Head Hunter

I started thinking about machine vision as soon as I got my Connectix QuickCam digital video camera. The QuickCam produces up to a 640x480, 24-bit color image at between 1 and 60 frames per second. The image is quite stable, but has a few CCD noise flares.

To me, motion is a critical part of vision-- it's much harder to find Waldo when he's sitting still. The first thing I worked on, then, was a motion detection and tracking system.

The images above show my head tracker in operation, tracking motion on a QuickCam image of my head. The green lines indicate scan lines where the program thought it could follow some sort of motion; and the darker lines indicate that program hasn't seen any motion on that scan line recently.

In the above images, you see the actual head tracker in operation. The program has some simple assumptions about the size and aspect ratio of an actual human head, which it fits to the motion information obtained above. Once it has a general idea of where the head is, it guesses where the eyes might be (the white crosses) and searches down the forehead to find the eyebrows. It follows the eyebrows until they peter out, and draws them in green.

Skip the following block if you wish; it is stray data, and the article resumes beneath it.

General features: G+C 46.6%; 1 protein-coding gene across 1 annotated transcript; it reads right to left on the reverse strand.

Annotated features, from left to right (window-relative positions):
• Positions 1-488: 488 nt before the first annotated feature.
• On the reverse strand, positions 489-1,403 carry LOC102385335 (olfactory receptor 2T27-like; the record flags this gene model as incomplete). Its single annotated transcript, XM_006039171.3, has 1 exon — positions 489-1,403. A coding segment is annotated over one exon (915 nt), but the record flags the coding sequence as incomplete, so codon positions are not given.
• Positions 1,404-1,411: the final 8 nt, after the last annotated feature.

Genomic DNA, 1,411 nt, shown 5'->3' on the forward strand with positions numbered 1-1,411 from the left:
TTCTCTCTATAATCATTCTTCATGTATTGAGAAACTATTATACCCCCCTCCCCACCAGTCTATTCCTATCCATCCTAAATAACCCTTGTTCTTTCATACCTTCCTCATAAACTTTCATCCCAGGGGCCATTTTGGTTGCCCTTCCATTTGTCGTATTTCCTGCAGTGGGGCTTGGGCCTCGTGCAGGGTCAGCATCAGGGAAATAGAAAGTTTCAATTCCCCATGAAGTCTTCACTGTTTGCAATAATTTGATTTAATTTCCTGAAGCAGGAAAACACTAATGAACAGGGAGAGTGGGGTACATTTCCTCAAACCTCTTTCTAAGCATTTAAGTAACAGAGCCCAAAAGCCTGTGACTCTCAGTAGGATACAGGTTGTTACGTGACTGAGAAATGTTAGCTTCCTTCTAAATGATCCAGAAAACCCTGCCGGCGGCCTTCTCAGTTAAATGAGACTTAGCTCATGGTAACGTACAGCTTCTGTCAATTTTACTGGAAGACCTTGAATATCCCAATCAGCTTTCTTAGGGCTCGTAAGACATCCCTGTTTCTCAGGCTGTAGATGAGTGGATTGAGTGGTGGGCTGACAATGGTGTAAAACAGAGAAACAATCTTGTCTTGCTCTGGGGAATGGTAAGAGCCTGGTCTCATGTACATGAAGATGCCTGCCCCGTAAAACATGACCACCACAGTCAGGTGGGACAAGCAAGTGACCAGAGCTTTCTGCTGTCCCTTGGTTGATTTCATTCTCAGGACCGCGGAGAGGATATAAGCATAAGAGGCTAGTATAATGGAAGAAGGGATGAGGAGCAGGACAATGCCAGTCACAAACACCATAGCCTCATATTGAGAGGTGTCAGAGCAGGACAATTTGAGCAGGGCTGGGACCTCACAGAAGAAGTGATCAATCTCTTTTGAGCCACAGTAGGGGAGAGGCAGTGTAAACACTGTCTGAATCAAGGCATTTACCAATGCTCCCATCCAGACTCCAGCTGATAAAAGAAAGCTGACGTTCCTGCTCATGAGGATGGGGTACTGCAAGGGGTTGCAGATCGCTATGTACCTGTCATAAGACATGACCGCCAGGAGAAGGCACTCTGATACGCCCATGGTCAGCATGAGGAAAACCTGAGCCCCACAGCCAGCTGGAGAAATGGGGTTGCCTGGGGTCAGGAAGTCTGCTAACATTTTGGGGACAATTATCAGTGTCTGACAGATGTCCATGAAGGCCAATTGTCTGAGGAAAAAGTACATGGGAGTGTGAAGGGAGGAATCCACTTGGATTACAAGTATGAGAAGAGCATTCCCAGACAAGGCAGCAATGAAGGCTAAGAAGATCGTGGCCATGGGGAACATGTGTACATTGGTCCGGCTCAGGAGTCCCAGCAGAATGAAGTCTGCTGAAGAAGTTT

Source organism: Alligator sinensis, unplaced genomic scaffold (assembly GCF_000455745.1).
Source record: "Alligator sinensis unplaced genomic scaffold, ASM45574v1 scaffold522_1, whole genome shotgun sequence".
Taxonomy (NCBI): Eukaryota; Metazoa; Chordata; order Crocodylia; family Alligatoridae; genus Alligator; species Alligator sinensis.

That's as far as it gets, for now. Someday, I'll add in eye, nose, and mouth tracking.

When viewing my head, the program works fairly well. With no motion in the background, it correctly finds my head and eyebrows around 95% of the time. The sucess rate could be increased substatinally by adding an inertial delay to the head position-- that is, assume the head cannot teleport across the frame instantly, then teleport back. Oddly enough, the program works best when its target is moving quickly-- it uses this motion to track the object well.

The program can't find the eyebrows of blond-haired or dark-skinned people, and is confused by shadows and background motion. These problems will by tougher to get around.

It's also amusing to try to confuse the program-- it'll easily track a hand, but can't quite seem to find its eyebrows.

The program was written for the Macintosh OS, but the algorithms are (of course) machine-independant. Once I get eyeball tracking working well, I'll post the program to this site. Of course, I haven't worked on the program since 1997, so this may not be anytime soon.

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